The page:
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If you go
What: Fandana Festival 2013
When: Today through Sunday
Where: Huntington University campus, 2303 College Ave., Huntington
Admission : $35 for adult one-day pass, $56 for adult weekend pass, $10 for full weekend pass for ages 6 to 10. Camp sites and dorm rooms are available to rent. For a full schedule of times and events and tickets, go to
Courtesy photos
James and the Drifters will join dozens of acts filling the concert lineup for Fandana Festival 2013 in Huntington.

Singing messages of hope

Huntington University expands Fandana lineup, film festival

Needtobreathe will headline the festival stage Saturday.

The Huntington-based group James and the Drifters is made up of versatile musicians who became friends playing for their church.

Guitarist Ben Chamberlin says the most memorable performance to date for the country-rock band was behind prison bars.

Last year, the band checked into the Ernest C. Brooks State Correctional Facility in Muskegon, Mich., and played for inmates in the yard.

“That was a really good experience. The inmates had so much hope – it was such a powerful thing,” Chamberlin says. “I think hope and faith go hand in hand; hope is having faith in things we haven’t seen yet. We believe in our music and we play for everyone.”

James and the Drifters will bring their message of hope to the 2013 Fandana Festival, which will feature 50 music acts and a film festival that takes place on multiple stages.

The faith-based festival has experienced quite the growth spurt as national and local music and film artists travel to Huntington University for the third year. This is the second year James and the Drifters, who will perform Saturday, will be a part of the lineup.

“We had a really good time last year; we made a lot of new fans. It was a different audience to play for, and we made a lot of friends with the great artists there,” Chamberlin says. “It was fun to have that big festival feeling.”

Contemporary Christian artists Needtobreathe, Love and Death and Matt Maher will headline the festival’s main stage. Katie Mitchell, coordinator of the festival’s marketing and operations, says it was important for the festival to continue increasing its presence.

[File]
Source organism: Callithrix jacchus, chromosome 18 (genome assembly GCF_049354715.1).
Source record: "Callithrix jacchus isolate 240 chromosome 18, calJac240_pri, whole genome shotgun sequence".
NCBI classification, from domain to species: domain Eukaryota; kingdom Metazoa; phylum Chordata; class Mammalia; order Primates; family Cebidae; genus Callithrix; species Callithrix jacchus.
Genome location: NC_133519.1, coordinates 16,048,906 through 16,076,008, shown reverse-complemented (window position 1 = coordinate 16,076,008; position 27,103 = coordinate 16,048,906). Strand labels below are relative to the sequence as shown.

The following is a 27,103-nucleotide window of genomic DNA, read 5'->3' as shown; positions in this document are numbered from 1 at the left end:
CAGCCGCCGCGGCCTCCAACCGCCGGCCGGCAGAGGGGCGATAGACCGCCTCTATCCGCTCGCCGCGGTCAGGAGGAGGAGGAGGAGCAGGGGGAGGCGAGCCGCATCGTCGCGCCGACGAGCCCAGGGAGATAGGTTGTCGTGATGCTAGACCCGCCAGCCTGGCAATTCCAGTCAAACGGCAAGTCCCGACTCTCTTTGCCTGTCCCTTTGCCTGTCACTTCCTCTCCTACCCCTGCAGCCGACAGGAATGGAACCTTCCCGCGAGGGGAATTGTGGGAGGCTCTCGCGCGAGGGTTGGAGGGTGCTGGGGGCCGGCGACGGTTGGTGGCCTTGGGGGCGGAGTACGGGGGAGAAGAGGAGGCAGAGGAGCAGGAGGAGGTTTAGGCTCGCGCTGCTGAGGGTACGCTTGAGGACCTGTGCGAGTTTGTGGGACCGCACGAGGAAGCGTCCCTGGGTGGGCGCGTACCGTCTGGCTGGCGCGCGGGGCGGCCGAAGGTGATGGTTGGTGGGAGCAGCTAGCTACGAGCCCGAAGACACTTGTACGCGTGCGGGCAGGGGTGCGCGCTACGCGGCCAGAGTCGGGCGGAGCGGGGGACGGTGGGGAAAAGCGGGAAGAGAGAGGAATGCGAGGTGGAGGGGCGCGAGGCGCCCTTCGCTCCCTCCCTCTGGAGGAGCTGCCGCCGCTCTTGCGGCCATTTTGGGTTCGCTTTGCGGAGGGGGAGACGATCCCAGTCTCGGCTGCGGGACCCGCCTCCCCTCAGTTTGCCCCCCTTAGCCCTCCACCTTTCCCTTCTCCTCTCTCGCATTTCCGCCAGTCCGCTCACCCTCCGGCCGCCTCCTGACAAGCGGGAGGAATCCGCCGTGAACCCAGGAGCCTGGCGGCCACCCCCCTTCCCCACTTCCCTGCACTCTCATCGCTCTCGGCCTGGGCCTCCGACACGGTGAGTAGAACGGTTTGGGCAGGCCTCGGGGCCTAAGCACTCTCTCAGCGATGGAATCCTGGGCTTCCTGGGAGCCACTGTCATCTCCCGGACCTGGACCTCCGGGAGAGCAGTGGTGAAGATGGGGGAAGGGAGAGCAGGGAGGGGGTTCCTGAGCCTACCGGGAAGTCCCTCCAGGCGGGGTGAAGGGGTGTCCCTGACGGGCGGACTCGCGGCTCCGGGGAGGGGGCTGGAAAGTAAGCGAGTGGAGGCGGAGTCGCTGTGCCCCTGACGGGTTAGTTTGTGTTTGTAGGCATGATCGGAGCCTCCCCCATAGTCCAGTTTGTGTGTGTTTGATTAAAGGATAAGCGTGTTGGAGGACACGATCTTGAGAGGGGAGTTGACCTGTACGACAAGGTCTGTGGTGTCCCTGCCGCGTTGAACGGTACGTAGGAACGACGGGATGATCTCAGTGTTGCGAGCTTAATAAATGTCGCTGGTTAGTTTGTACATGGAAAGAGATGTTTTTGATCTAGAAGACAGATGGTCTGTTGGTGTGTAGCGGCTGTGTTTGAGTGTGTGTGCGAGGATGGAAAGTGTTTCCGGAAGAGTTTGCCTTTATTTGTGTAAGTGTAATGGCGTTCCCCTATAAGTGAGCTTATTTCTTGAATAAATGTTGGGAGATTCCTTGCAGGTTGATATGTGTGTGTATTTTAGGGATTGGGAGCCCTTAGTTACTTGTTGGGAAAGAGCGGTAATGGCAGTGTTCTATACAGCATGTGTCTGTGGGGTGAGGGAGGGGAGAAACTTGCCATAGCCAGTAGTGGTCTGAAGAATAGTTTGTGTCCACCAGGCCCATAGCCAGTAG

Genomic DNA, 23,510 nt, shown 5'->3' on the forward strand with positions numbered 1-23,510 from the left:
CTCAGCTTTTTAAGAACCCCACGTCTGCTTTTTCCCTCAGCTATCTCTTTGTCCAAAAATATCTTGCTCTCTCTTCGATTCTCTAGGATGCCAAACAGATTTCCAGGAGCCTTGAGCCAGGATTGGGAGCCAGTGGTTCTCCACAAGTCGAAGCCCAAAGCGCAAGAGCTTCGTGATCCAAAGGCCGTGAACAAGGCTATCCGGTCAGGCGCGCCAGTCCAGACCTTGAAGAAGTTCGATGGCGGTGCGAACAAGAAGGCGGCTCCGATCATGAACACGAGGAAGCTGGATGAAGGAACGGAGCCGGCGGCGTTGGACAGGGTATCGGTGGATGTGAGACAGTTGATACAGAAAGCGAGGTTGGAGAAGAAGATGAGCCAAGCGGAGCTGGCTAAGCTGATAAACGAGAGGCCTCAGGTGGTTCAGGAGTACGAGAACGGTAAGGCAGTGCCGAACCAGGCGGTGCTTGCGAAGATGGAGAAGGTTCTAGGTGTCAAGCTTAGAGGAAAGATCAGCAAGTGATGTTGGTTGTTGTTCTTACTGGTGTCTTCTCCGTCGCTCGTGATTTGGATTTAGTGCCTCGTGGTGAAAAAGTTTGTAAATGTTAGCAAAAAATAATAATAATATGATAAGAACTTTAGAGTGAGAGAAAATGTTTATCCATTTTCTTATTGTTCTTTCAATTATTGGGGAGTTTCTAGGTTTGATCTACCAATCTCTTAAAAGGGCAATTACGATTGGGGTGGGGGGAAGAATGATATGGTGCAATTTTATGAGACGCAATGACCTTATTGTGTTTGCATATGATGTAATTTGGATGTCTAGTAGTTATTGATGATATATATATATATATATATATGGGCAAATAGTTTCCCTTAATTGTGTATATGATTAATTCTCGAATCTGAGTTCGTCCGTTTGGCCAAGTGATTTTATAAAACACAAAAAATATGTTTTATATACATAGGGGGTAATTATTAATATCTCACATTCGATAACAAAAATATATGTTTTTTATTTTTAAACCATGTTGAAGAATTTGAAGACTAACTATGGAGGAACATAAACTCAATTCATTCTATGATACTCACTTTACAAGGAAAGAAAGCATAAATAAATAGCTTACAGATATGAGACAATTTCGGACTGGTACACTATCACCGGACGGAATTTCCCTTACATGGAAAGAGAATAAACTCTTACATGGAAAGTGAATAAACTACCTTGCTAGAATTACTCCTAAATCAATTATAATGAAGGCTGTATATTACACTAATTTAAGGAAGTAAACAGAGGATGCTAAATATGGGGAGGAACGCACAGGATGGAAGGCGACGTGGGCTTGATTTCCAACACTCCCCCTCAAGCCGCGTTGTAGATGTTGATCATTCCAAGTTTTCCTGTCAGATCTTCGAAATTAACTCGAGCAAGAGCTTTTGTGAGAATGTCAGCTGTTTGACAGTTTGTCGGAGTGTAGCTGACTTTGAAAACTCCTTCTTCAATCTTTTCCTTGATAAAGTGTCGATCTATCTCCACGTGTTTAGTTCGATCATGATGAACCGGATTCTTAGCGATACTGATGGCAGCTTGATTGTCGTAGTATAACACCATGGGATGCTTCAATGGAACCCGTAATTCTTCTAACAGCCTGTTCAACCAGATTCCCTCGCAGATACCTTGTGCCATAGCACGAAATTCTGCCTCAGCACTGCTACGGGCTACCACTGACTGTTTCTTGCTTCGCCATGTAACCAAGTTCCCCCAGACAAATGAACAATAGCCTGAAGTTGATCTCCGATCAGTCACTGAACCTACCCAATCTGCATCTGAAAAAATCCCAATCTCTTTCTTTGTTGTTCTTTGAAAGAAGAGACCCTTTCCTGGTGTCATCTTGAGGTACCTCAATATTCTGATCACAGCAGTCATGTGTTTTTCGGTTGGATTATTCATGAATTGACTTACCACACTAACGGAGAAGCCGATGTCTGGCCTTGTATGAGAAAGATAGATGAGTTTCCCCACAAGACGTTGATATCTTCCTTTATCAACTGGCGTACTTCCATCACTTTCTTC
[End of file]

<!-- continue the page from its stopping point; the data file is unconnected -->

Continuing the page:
“Since the first year, music has been our strongest selling point. We wanted to expand all areas this year,” she says. “We are also trying to get the community involved a bit more. A lot (of) people don’t know what to expect until they get here. People can’t believe something like this is in Huntington, right on the campus.”

The film festival will show three documentaries made by regional filmmakers.

“The Last Mile,” created by Columbia City resident and runner John Burkett, explores the reason people run. “Thrive with Less” is the result of six young people – five from Michigan and one from Minnesota – who decided to take on personal projects to change excessive lifestyle habits. And a documentary on the internationally renowned Roanoke restaurant Joseph Decuis will explore the restaurant’s lead in the American farm-to-fork revolution.

“I think with the film festival, we have an opportunity to reach people in a different way than music and visual arts can,” coordinator Nathan Hartman says.

“The Fort Wayne area has a vast amount of filmmaking talent, and there is a resurgence of local films being created in the Fort Wayne area. Fandana is an outlet for that.”

The film festival also will include short films and the showing of a national feature film, “The Emperor,” starring Academy Award-winning actor Tommy Lee Jones and Matthew Fox. Hartman says he has been happy with how the film festival has been able to stand on its own.

“It’s like a spoke on the wheel; everything goes through the core of art. The film festival has really grown and flourished this year,” he says.

The festival will also feature comedians, archery tag, hot air balloon rides and inflatable games. Mitchell says that new to this year’s festival will be a Color War. Inspired by the color runs, two teams will launch brightly colored powders at each other.

Julie Hendryx, coordinator for Huntington University, says the festival has helped the campus “step out of its box” for a weekend.

“It’s such a wonderful opportunity to bring folks on campus and show them how to get involved in the community,” she says. “It offers an opportunity for bands that are just starting out, and it offers a film festival that can give folks an opportunity to start or continue with film.”

Chamberlin says that his band has noticed an increase in fans since the festival last year, and he is just as excited to see some of his favorite bands, too. He says the festival shows how art and music can bring people of different faiths together.

“Art is art,” Chamberlin says. “This is a good time to hear or see some good art, and find something new.”